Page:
A NORTH Ayrshire rapper says more needs to be done to support young people interested in music.

Ross McGuiness, aka Shadoh, has been making hip-hop and grime for a decade and says things have not improved for children who want to express themselves through music.

Shadoh said: “There is a problem with the council and government.

“The lack of resources is a real concern of mine.”

Shadoh moved between different care homes in North Ayrshire when he was growing up, including Harley Place Children’s home in Saltcoats.

“I’m really trying to help folk just like me.

“There’s tonnes of us in Ayrshire, there’s tonnes of us in Scotland.

“We’re way behind the times.”

Shadoh said he was always musical. Inspired by his gran who played piano and sang.

He told the Herald: “For somebody who is in the unit, it’s not easy. There’s nothing to encourage music.

“There’s no support. It’s really bad.”

In care, listening to rappers like 50 Cent and Eminem inspired Shadoh to write his own lyrics.

When he got out, Shadoh said the first thing he did was put money in someone’s account and ordered a £60 microphone on Ebay.

He attended James Watt College, now West College Scotland, when he was 16.

There he met people with common interests and began recording.

He said: “It’s more than just music. It’s therapy.

“A pen is the weapon of choice. It’s a non-violent alternative, and that’s what young folk need.

“I’m lucky that music is that release for me, for other people it’s something else.”

His latest track, Fibonacci, is a reflection of what he says he lives every day.

Writing about what he has experienced, he said, is his way of “fixing” his brain, allowing him to process life.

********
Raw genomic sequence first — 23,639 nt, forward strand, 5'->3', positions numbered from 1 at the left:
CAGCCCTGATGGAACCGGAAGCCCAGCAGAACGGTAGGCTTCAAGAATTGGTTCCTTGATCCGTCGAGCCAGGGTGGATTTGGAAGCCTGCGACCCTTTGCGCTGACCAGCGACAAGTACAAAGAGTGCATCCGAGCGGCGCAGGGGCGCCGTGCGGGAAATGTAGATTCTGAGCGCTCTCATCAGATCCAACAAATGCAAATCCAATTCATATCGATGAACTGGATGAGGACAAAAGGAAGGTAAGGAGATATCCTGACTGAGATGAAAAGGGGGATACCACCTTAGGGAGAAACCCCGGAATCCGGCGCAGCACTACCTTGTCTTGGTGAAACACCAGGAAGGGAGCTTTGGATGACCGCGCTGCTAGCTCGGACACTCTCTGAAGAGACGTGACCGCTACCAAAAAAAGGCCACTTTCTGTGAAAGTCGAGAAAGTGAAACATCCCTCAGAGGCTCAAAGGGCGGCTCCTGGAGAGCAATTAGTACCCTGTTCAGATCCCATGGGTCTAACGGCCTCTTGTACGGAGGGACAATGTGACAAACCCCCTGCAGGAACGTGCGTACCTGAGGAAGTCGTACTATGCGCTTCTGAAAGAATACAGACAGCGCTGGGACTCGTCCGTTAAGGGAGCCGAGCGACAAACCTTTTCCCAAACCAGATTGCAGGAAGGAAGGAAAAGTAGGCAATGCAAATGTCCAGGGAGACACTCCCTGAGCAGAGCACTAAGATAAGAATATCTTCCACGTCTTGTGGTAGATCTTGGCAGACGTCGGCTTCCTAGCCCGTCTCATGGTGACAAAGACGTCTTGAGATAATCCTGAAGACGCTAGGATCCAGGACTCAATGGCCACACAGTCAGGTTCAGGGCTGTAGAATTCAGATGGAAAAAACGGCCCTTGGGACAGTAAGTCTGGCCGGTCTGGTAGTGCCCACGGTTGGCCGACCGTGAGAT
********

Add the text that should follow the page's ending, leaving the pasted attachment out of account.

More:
Last year, Shadoh said, was “rocky” with relationship breakdowns and family members moving away.

He said: “Without music I don’t know where I would be.

“We need to start normalising it, because it’s a route to employment.

“Every job I’ve ever had has been through people I met in music.”

Shadoh wants to see more support for young men especially, citing the “epidemic of losing young boys in this country”.

He said: “There are tonnes of people with a story and a way with words, who have artistry.”

He admits that the music isn’t for everyone and understands that this is in part down to offensive lyrics.

He said: “Grime is modern British culture, it’s a reflection of what’s happening.

“If people don’t like grime then they should be talking to the government about it.

“We don’t want to be living like this. We have to make music to benefit from it.

You can hear Shadoh’s music on his Soundcloud at Shadohmusic, and he will be releasing visuals to accompany new tracks on Youtube.